ORR Director Scott Lloyd. Photo: Drew Angerer/Getty Images

On October 23, 2017, Health and Human Services' Office of Refugee Resettlement removed an entire webpage that contained detailed contact information for 22 different staffers, including ORR Director Scott Lloyd, according to a Web Integrity Project investigation and confirmed by HHS.

Why it matters: ORR is the agency that is responsible for caring for the separated migrant children following the implementation of Attorney General Jeff Sessions' "zero-tolerance" policy, which sparked international outrage. Although HHS claims there is no correlation, family separations began as early as October 2017, according to the New York Times — around the time the website was modified.

  • The ORR "About" page now links to a general media contact email instead of linking to the full contact page it had previously listed.

HHS response: Caitlin Oakley, an HHS spokesperson, told Axios that ORR’s modification was part of an overall update by it’s umbrella agency, the Administration for Children and Families. “Any suggestions that there was a correlation between this action and the ‘zero tolerance’ policy would be totally inaccurate,“ she said.

Yes, but: WPI points out in its report that other ACF offices, including the Office of Community Services, have kept specific contact information for federal staff readily available on their websites.

The bottom line: Whether or not the change was made with family separation in mind, ORR at the very least made its employees less readily accessible to the public and the media.

Go deeper

Updated 29 mins ago - Politics & Policy

Coronavirus dashboard

Illustration: Sarah Grillo/Axios

  1. Global: Total confirmed cases as of 4 p.m. ET: 31,175,205 — Total deaths: 962,076— Total recoveries: 21,294,229Map.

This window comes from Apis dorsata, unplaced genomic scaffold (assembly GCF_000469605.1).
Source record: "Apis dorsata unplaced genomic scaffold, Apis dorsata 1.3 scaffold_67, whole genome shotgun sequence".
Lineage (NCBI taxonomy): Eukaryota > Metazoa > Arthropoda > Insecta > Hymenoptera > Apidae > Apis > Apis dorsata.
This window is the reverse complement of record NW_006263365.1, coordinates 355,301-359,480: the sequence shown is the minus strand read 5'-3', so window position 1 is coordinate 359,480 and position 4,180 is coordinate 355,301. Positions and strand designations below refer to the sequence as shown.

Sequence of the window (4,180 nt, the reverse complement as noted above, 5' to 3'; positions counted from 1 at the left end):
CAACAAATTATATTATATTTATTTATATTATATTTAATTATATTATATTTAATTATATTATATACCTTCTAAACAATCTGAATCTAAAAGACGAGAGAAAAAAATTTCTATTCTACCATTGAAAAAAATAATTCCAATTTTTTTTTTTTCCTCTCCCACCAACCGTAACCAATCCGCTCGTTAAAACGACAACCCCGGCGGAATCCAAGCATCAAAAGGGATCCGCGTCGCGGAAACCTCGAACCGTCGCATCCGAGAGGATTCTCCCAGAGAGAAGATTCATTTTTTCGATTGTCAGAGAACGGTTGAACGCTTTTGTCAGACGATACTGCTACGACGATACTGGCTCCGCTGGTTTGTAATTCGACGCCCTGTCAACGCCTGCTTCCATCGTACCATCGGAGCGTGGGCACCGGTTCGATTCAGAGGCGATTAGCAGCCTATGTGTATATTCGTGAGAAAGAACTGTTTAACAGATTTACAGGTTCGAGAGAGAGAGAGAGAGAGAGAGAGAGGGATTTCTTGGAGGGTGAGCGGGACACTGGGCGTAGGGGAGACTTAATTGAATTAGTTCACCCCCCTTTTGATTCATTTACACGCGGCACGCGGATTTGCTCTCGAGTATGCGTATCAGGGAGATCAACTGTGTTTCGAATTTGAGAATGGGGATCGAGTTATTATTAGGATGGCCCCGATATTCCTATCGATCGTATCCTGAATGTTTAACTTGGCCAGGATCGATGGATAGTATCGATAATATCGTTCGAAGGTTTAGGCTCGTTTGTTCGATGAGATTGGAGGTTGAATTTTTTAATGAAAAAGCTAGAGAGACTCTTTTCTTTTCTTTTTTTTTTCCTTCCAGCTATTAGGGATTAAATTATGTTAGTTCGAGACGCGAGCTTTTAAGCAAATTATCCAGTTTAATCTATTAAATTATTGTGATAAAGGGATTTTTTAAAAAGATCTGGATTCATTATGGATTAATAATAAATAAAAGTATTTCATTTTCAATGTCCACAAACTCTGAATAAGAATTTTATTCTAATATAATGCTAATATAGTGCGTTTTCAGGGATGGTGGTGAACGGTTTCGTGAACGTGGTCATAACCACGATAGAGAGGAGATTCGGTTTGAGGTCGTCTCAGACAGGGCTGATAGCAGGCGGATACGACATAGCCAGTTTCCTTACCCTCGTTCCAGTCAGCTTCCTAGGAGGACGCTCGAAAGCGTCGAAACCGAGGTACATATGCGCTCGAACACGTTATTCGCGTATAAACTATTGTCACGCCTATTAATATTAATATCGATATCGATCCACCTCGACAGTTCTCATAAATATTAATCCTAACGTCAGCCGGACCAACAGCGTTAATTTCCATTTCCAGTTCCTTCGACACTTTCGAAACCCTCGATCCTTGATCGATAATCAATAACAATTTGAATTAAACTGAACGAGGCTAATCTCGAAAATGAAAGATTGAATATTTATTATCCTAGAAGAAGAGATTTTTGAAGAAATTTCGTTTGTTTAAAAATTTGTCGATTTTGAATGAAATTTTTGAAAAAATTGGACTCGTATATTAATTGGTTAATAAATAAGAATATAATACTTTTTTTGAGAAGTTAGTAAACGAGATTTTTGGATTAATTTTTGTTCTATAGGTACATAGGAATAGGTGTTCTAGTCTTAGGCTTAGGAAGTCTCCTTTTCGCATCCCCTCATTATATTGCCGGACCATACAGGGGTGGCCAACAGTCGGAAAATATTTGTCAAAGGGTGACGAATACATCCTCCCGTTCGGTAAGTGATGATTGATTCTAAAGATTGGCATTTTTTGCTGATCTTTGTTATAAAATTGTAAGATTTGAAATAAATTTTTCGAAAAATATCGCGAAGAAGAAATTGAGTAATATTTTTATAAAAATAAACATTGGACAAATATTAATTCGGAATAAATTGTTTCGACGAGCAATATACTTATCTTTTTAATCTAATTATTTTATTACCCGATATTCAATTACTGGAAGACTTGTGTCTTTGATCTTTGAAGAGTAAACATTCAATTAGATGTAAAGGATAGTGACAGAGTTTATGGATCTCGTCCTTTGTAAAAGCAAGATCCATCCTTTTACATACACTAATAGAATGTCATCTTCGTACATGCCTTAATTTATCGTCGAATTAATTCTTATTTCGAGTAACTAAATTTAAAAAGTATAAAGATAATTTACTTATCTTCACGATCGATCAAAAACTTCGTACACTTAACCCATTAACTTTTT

2. U.S.: Total confirmed cases as of 4 p.m. ET: 6,829,956 — Total deaths: 199,690 — Total recoveries: 2,590,695 — Total tests: 95,121,596Map.
  3. Health: CDC says it mistakenly published guidance about COVID-19 spreading through air.
  4. Media: Conservative blogger who spread COVID-19 misinformation worked for Fauci's agency.
  5. Politics: House Democrats file legislation to fund government through Dec. 11.
  6. World: "The Wake-Up Call" warns the West about the consequences of mishandling a pandemic.

McConnell: Senate has "more than sufficient time" to process Supreme Court nomination

Senate Majority Leader Mitch McConnell (R-Ky.) said in a floor speech Monday that the chamber has "more than sufficient time" to confirm a replacement for Supreme Court Justice Ruth Bader Ginsburg before the election, and accused Democrats of preparing "an even more appalling sequel" to the fight over Brett Kavanaugh's confirmation.

Why it matters: Senate Minority Leader Chuck Schumer (D-N.Y.) has said "nothing is off the table next year" if Republicans push ahead with the confirmation vote before November, vowing alongside Rep. Alexandria Ocasio-Cortez (D-N.Y.) to use "every procedural tool available to us to ensure that we buy ourselves the time necessary."

House Democrats file legislation to fund government through Dec. 11

House Speaker Nancy Pelosi (D-Calif.). Photo: Chip Somodevilla/Getty Images

House Democrats on Monday released their proposal for short-term legislation to fund the government through December 11.

Why it matters: This is Congress' chief legislative focus before the election. They must pass a continuing resolution (CR) before midnight on Oct. 1 to avoid a government shutdown — something both Hill leaders and the White House have claimed is off the table.